He has developed and served as principal investigator on a number of large Phase III clinical studies, that have substantially changed the clinical approach to the treatment of multiple myeloma and were among the largest myeloma studies ever conducted.
The results of these studies set the standard for the management of bone disease, introduced and expanded the use of autologous transplantation, and led to the uptake of maintenance therapies using immunomodulatory drugs and proteasome inhibitors for multiple myeloma.
Nikhil C. Munshi, MD is the Kraft Family Chair and Professor of Medicine at the Harvard Medical School and the Director of Basic and Correlative Science, and Associate Director of the Jerome Lipper Myeloma Center at the Dana Farber Cancer Institute. He is an attending physician at the Brigham and Women’s Hospital, Harvard Medical School. Dr. Munshi received his medical degree from the S.S.G. Hospital and M.S. University, Baroda India. He completed a Research Fellowship in Medical Oncology at the Johns Hopkins Oncology Center in Baltimore, Maryland, and a clinical fellowship in hematology/oncology at the Indiana University Medical Center. Prior to joining Dana Farber, Dr. Munshi was Professor of Medicine and Director of the Clinical Gene Transduction Laboratory at the University of Arkansas.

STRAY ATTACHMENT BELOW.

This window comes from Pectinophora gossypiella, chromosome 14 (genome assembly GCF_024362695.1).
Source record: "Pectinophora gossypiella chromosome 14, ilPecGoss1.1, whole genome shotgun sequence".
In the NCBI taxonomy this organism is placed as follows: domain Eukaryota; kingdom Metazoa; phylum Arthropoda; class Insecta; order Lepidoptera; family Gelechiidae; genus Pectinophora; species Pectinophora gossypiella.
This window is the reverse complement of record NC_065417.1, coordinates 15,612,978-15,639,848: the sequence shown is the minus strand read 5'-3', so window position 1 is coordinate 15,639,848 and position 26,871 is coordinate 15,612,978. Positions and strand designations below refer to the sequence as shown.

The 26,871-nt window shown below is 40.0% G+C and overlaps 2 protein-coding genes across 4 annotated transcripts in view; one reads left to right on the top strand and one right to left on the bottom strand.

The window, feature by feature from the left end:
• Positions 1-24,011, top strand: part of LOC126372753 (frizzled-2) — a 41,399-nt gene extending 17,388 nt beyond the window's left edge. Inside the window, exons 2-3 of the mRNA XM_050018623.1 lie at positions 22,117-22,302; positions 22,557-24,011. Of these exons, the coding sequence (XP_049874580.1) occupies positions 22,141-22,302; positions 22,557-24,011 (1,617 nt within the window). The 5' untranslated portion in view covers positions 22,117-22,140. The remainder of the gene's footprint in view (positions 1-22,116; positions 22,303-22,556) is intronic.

Dr. Munshi’s research focus spans both basic sciences to understand genomic changes in myeloma and elucidate molecular mechanisms driving the genomic instability in cancer, to translational approaches directed at improving diagnosis and prognosis as well as therapeutics. Dr Munshi’s clinical interests include CAR T-cell therapy in multiple myeloma and developing novel targeted therapeutics including novel antigen-directed and immune effector cell therapy/vaccine approaches.
He has over 500 peer-reviewed publications and book chapters. Dr Munshi has mentored over 70 junior faculty, post-doctoral fellows, medical residents, as well as medical and undergraduate students. A number of them are now independent scientists, physicians, and professionals. His grant support has included Program Project and SPORE grants from National Institutes of Health, and VA Research grants. He is the current President of the International Myeloma Society. He has received number of Awards including a Leukemia Society of America Scholar in Translational Research Award, the Dr. B.C. Roy National Award by the president of India in 2016 and the prestigious “Waldenstrom’s Award” for Most Distinguished Lifetime Achievement in Myeloma Research in 2013.
Professor Arnon Nagler, MD, MSc
Chaim Sheba Medical Center, Israel